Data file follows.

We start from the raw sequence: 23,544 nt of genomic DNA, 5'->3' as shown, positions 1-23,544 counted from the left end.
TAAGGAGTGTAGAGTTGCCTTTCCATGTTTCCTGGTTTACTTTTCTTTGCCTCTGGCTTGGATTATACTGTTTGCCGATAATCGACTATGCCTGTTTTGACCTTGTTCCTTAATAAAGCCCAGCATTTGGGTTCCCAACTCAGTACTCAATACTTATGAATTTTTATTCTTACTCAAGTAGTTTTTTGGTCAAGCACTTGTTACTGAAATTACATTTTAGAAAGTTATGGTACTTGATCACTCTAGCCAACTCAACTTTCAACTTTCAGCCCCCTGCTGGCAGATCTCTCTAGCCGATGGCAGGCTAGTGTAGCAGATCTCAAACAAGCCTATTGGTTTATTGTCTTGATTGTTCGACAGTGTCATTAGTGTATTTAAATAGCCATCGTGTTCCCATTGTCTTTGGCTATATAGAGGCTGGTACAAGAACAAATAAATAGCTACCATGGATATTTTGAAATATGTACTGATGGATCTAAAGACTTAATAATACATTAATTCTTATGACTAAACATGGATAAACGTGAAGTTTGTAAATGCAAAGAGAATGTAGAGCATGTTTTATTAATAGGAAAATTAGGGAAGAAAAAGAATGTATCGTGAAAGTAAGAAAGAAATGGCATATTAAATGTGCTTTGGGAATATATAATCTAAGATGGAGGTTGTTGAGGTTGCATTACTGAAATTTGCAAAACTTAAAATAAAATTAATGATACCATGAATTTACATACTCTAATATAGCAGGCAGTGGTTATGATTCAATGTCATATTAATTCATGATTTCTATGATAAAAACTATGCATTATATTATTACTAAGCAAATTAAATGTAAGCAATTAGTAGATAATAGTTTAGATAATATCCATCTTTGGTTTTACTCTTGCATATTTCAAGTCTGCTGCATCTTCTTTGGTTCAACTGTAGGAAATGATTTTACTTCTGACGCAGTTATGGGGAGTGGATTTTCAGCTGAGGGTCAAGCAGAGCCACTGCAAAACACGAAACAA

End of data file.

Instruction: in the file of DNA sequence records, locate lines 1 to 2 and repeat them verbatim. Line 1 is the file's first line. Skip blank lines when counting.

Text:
We start from the raw sequence: 23,544 nt of genomic DNA, 5'->3' as shown, positions 1-23,544 counted from the left end.
TAAGGAGTGTAGAGTTGCCTTTCCATGTTTCCTGGTTTACTTTTCTTTGCCTCTGGCTTGGATTATACTGTTTGCCGATAATCGACTATGCCTGTTTTGACCTTGTTCCTTAATAAAGCCCAGCATTTGGGTTCCCAACTCAGTACTCAATACTTATGAATTTTTATTCTTACTCAAGTAGTTTTTTGGTCAAGCACTTGTTACTGAAATTACATTTTAGAAAGTTATGGTACTTGATCACTCTAGCCAACTCAACTTTCAACTTTCAGCCCCCTGCTGGCAGATCTCTCTAGCCGATGGCAGGCTAGTGTAGCAGATCTCAAACAAGCCTATTGGTTTATTGTCTTGATTGTTCGACAGTGTCATTAGTGTATTTAAATAGCCATCGTGTTCCCATTGTCTTTGGCTATATAGAGGCTGGTACAAGAACAAATAAATAGCTACCATGGATATTTTGAAATATGTACTGATGGATCTAAAGACTTAATAATACATTAATTCTTATGACTAAACATGGATAAACGTGAAGTTTGTAAATGCAAAGAGAATGTAGAGCATGTTTTATTAATAGGAAAATTAGGGAAGAAAAAGAATGTATCGTGAAAGTAAGAAAGAAATGGCATATTAAATGTGCTTTGGGAATATATAATCTAAGATGGAGGTTGTTGAGGTTGCATTACTGAAATTTGCAAAACTTAAAATAAAATTAATGATACCATGAATTTACATACTCTAATATAGCAGGCAGTGGTTATGATTCAATGTCATATTAATTCATGATTTCTATGATAAAAACTATGCATTATATTATTACTAAGCAAATTAAATGTAAGCAATTAGTAGATAATAGTTTAGATAATATCCATCTTTGGTTTTACTCTTGCATATTTCAAGTCTGCTGCATCTTCTTTGGTTCAACTGTAGGAAATGATTTTACTTCTGACGCAGTTATGGGGAGTGGATTTTCAGCTGAGGGTCAAGCAGAGCCACTGCAAAACACGAAACAA